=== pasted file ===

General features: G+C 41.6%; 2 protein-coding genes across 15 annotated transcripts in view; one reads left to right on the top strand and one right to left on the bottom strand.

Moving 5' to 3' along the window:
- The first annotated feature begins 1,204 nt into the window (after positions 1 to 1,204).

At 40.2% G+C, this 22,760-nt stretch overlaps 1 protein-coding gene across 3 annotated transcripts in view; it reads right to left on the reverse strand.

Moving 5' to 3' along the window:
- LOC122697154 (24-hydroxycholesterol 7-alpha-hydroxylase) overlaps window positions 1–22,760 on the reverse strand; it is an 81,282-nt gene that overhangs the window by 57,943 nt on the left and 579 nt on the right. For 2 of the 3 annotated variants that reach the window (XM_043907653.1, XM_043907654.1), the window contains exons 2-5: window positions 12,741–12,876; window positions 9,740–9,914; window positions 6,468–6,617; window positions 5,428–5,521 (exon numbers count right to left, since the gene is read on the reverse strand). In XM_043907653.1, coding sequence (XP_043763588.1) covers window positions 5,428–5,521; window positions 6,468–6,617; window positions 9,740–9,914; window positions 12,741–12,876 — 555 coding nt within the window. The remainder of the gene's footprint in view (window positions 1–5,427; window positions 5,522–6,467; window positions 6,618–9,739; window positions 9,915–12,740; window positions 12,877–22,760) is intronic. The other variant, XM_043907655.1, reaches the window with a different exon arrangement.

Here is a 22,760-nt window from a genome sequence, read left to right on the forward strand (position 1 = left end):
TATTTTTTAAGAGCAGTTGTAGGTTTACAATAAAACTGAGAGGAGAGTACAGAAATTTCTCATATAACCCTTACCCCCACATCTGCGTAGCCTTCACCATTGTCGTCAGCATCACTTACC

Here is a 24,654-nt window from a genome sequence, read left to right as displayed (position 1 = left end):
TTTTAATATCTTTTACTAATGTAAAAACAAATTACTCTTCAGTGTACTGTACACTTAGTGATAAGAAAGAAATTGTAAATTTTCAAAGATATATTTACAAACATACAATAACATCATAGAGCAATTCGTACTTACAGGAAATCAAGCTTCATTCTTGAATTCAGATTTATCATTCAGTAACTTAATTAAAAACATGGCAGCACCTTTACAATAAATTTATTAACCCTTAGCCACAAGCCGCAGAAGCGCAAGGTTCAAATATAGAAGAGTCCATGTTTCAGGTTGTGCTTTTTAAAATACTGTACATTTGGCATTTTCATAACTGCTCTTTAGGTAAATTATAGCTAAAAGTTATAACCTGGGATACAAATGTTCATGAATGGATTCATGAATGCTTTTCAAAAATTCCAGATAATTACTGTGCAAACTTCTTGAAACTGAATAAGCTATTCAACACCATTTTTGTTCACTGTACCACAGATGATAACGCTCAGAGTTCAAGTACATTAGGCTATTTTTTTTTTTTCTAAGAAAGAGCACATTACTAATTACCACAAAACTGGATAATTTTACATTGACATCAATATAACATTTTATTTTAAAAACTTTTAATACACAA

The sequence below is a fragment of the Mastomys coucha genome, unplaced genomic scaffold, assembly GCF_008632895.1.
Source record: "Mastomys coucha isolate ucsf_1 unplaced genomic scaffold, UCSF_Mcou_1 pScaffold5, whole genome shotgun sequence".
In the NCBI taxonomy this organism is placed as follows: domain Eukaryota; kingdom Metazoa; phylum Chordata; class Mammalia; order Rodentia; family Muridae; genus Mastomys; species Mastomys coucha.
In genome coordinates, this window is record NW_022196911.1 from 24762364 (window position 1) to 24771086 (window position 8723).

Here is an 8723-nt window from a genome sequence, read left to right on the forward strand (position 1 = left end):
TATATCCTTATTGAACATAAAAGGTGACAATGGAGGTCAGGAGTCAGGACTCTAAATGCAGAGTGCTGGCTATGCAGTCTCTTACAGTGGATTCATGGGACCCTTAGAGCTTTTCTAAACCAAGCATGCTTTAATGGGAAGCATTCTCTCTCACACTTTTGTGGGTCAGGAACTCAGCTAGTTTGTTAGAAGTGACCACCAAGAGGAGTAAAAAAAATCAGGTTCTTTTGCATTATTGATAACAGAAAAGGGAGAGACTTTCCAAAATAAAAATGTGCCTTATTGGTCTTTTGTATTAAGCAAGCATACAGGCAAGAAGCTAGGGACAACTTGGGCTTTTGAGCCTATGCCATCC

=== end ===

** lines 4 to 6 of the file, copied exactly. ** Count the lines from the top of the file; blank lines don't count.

At 40.2% G+C, this 22,760-nt stretch overlaps 1 protein-coding gene across 3 annotated transcripts in view; it reads right to left on the reverse strand.

Moving 5' to 3' along the window:
- LOC122697154 (24-hydroxycholesterol 7-alpha-hydroxylase) overlaps window positions 1–22,760 on the reverse strand; it is an 81,282-nt gene that overhangs the window by 57,943 nt on the left and 579 nt on the right. For 2 of the 3 annotated variants that reach the window (XM_043907653.1, XM_043907654.1), the window contains exons 2-5: window positions 12,741–12,876; window positions 9,740–9,914; window positions 6,468–6,617; window positions 5,428–5,521 (exon numbers count right to left, since the gene is read on the reverse strand). In XM_043907653.1, coding sequence (XP_043763588.1) covers window positions 5,428–5,521; window positions 6,468–6,617; window positions 9,740–9,914; window positions 12,741–12,876 — 555 coding nt within the window. The remainder of the gene's footprint in view (window positions 1–5,427; window positions 5,522–6,467; window positions 6,618–9,739; window positions 9,915–12,740; window positions 12,877–22,760) is intronic. The other variant, XM_043907655.1, reaches the window with a different exon arrangement.